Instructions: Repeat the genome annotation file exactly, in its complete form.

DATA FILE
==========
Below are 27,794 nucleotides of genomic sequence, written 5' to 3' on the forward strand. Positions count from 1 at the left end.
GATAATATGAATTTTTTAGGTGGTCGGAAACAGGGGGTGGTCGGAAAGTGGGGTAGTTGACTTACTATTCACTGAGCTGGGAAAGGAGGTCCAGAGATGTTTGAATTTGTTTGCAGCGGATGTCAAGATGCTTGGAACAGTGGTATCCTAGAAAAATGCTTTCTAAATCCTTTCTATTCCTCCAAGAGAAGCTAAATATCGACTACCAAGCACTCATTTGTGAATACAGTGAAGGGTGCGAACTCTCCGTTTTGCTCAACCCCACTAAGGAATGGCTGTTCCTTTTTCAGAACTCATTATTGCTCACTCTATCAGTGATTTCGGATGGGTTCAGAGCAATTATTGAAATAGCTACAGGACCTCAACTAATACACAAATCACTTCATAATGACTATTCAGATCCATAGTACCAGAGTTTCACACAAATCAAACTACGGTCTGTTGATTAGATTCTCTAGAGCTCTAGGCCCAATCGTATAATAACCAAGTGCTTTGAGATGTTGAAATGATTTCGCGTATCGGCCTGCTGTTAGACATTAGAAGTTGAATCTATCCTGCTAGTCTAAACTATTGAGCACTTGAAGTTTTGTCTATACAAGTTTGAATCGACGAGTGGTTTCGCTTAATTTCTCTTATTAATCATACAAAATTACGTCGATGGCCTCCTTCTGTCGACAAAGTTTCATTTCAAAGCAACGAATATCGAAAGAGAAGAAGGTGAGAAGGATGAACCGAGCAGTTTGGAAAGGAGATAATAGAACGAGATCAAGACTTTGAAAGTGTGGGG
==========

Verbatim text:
Below are 27,794 nucleotides of genomic sequence, written 5' to 3' on the forward strand. Positions count from 1 at the left end.
GATAATATGAATTTTTTAGGTGGTCGGAAACAGGGGGTGGTCGGAAAGTGGGGTAGTTGACTTACTATTCACTGAGCTGGGAAAGGAGGTCCAGAGATGTTTGAATTTGTTTGCAGCGGATGTCAAGATGCTTGGAACAGTGGTATCCTAGAAAAATGCTTTCTAAATCCTTTCTATTCCTCCAAGAGAAGCTAAATATCGACTACCAAGCACTCATTTGTGAATACAGTGAAGGGTGCGAACTCTCCGTTTTGCTCAACCCCACTAAGGAATGGCTGTTCCTTTTTCAGAACTCATTATTGCTCACTCTATCAGTGATTTCGGATGGGTTCAGAGCAATTATTGAAATAGCTACAGGACCTCAACTAATACACAAATCACTTCATAATGACTATTCAGATCCATAGTACCAGAGTTTCACACAAATCAAACTACGGTCTGTTGATTAGATTCTCTAGAGCTCTAGGCCCAATCGTATAATAACCAAGTGCTTTGAGATGTTGAAATGATTTCGCGTATCGGCCTGCTGTTAGACATTAGAAGTTGAATCTATCCTGCTAGTCTAAACTATTGAGCACTTGAAGTTTTGTCTATACAAGTTTGAATCGACGAGTGGTTTCGCTTAATTTCTCTTATTAATCATACAAAATTACGTCGATGGCCTCCTTCTGTCGACAAAGTTTCATTTCAAAGCAACGAATATCGAAAGAGAAGAAGGTGAGAAGGATGAACCGAGCAGTTTGGAAAGGAGATAATAGAACGAGATCAAGACTTTGAAAGTGTGGGG